But we must also conduct ourselves appropriately with those outside the faith (and we cannot conduct ourselves wisely with those we do not know – Paul assumes we will connect with the lost). Always be cognizant of our testimony and how our choices and words reflect on the gospel and our Savior. Speak always with grace but especially when discussing anything that has to do with what we believe and why. Never lose sight of how our lives are a living testimony to the gospel. We are called to be citizens of the kingdom of heaven and so must put on a heart of compassion, kindness, humility, gentleness and patience, doing everything in the name of the Lord Jesus (3:12,17).
And be ready – when God opens the door we must be ready and willing to make a defense to everyone who asks you to give an account for the hope that is in you (I Pet 3:15). Proclaim the gospel when the time is right and proclaim it graciously and lovingly – making the most of the opportunities God gives us. Respond to each person as is appropriate to his condition and respond in a way that makes the gospel attractive.
There is obviously great encouragement in these verses – we have prayer at our disposal in ministering to the lost and ultimately it is God who opens doors to the gospel – but there is also great responsibility. Paul seems to assume that the Colossians will engage the unsaved and seek to bring them to Christ. He implicitly speaks against an insular Christianity. He does say to respond (similar to what Peter says in I Pet 3:15) rather than preach, but along with that says we should act with wisdom toward the lost and make the most of the opportunities God gives us. We are always dependent on God to move hearts and give openings to the gospel, but that does not mean we are passive observers to its spread. We must live with the gospel at the heart of everything we do, and that includes fostering relationships with the lost just so we can minister to them with it.
The prayerful man with his mind attuned to God will likely find there are many more opportunities to talk about the gospel than he would ever recognize on his own. We are not responsible for opening doors but we are responsible for continually watching for when they open and having an attitude of vigilant readiness. It is too easy sometimes to give ourselves a pass and go for months and years without every testifying to the hope within us because we assume it is a divine responsibility to bring people to us and we do not have to worry about it. We are in fact to respond, but the response is ultimately to God and His Spirit working in those around us. The one who rarely thinks about the lost will find that he sees fewer and fewer open doors to minister to them. We must be careful not to become complacent after we place all the burden for the gospel’s spread on God. Jesus said to ‘go’ and ‘make’ in the power of the Holy Spirit.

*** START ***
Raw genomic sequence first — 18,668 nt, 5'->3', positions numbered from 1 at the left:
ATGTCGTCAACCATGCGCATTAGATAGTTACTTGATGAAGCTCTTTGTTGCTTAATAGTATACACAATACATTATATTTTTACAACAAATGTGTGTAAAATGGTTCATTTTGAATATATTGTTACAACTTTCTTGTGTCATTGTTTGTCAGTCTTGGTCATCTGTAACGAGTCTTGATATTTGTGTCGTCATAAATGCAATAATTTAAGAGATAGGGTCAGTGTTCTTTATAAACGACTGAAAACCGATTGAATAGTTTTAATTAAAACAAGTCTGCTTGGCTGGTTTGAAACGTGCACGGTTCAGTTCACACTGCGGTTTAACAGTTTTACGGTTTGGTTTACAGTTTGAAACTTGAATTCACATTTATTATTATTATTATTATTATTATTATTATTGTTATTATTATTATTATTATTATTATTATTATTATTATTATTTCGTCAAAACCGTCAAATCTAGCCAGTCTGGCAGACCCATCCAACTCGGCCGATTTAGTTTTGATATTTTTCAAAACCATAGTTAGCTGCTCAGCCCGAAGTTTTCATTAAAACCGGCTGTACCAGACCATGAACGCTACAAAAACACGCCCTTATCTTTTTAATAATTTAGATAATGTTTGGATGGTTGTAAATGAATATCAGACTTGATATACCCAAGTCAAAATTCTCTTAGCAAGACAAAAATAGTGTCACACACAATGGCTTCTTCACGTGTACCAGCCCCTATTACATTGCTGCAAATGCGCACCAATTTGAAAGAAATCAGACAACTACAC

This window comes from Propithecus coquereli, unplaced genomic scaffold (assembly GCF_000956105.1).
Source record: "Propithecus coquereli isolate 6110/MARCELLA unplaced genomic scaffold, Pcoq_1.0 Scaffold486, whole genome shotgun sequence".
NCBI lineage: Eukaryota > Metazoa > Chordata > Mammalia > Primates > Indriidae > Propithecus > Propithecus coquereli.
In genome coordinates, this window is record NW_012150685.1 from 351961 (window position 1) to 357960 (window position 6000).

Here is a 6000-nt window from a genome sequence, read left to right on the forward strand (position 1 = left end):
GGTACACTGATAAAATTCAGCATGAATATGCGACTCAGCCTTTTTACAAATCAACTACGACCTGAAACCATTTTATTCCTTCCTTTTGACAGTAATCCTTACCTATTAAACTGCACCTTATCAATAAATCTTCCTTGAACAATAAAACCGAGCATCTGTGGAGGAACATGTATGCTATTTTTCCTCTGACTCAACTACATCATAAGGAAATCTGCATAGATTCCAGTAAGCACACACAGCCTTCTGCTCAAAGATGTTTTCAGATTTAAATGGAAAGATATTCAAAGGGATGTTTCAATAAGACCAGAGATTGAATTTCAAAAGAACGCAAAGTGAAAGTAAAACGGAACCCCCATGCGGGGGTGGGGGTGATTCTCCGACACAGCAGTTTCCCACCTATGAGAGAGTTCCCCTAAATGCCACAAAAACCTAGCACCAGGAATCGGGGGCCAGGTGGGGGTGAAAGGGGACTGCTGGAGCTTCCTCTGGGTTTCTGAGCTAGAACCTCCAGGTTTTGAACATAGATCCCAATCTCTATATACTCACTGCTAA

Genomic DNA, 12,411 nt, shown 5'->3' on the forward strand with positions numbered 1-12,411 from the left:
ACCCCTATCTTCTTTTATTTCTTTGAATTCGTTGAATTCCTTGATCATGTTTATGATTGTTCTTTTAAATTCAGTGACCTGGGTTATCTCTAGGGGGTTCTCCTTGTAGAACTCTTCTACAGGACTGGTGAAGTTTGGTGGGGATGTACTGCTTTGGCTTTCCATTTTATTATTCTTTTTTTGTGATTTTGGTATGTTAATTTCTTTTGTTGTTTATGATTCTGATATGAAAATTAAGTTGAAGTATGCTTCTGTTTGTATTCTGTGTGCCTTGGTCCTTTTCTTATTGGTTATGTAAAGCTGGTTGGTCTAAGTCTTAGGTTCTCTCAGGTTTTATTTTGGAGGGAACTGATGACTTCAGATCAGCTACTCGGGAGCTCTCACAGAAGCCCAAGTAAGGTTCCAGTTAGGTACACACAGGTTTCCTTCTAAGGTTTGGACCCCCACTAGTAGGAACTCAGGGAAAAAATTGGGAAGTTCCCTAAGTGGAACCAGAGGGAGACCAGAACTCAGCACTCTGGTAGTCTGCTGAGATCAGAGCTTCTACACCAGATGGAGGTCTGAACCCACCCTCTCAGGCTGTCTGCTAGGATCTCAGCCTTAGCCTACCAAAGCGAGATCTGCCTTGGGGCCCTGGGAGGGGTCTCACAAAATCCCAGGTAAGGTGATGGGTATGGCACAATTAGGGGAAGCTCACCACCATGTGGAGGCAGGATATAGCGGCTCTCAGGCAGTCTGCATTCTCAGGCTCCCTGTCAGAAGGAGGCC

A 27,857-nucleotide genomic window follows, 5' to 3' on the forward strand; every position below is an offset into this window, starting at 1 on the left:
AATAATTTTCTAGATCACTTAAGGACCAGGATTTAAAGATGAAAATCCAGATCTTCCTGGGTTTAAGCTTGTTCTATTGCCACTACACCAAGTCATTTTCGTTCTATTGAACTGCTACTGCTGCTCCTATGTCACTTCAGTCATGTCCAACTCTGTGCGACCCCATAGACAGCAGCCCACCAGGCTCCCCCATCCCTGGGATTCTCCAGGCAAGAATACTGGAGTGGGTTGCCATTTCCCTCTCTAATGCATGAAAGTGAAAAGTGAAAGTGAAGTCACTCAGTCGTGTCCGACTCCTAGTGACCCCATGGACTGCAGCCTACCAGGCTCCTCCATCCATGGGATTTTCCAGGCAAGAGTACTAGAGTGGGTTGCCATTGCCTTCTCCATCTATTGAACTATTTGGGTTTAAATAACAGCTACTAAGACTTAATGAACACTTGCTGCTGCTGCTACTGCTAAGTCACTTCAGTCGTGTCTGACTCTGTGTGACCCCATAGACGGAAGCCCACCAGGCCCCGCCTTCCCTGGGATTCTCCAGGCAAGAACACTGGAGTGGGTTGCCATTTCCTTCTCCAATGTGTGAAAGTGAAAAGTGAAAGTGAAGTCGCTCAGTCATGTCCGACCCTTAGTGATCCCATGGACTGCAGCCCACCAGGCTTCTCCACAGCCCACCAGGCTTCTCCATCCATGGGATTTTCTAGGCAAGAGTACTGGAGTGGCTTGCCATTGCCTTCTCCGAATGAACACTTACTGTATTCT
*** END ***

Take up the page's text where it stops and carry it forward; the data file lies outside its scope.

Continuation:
Therefore Christianity has from the very beginning been an aggressively evangelistic way of life—for the sake of life, and love. Jesus commanded it as his parting passion for the church: “Go and make disciples.” He said just before he ascended into heaven, “You shall receive power when the Holy Spirit has come upon you; and you shall be My witnesses” (Acts 1:8). The early disciples of the Lord had this word burning in their hearts, “As the Father has sent Me, I also send you” (Jn 20:21). So they took up their cross and laid down their lives to be fruitful and multiply.
The result recorded in the book of Acts is amazing.
- Acts 2:41: “There were added that day about three thousand souls.”
- Acts 4:4: “The number of the men came to be about five thousand.
- Acts 5:14: “All the more believers in the Lord, multitudes of men and women, were constantly added to their number.”
- Acts 6:1: “At this time . . . the disciples were increasing in number.”
- Acts 6:7: “The word of God kept on spreading; and the number of the disciples continued to increase greatly.”
- Acts 9:31: “The church throughout all Judea and Galilee and Samaria enjoyed peace . . . [and] continued to increase.”
- Acts 12:24: “The word of the Lord continued to grow and to be multiplied.”
- Acts 16:5: “So the churches were being strengthened in the faith, and were increasing in number daily.”
This is what Jesus had meant when he said, “Follow me and I will make you fishers of men” (Matt 4:19). As the Father sent me to seek and to save those who are lost, so I send you.
Christianity is a soul-winning, out-reaching, mind-persuading, heart-entreating, rescuing, missionary faith, or it is not true Christianity. We need to be reminded of this, because it is almost incredible how listless we can become while calling ourselves Christians. Little by little our whole orientation can become inward. We can go for months and years and not think about those who perish. We become so dull and spiritually callous that we don’t even ask if we believe in hell or lostness or the preciousness of Christ and the power of the cross and the freeness of the gospel and the command of Jesus. We just go about our in-house religious business like a medical clinic that sees fewer and fewer patients and has more and more staff meetings, until there is nothing left but a smooth running program for the doctors and nurses and their families. That is what happens to many churches.
(John Piper, Walk in Wisdom: Seize the Moment; Sermon on Colossians 4:2-6, 02/11/1996.)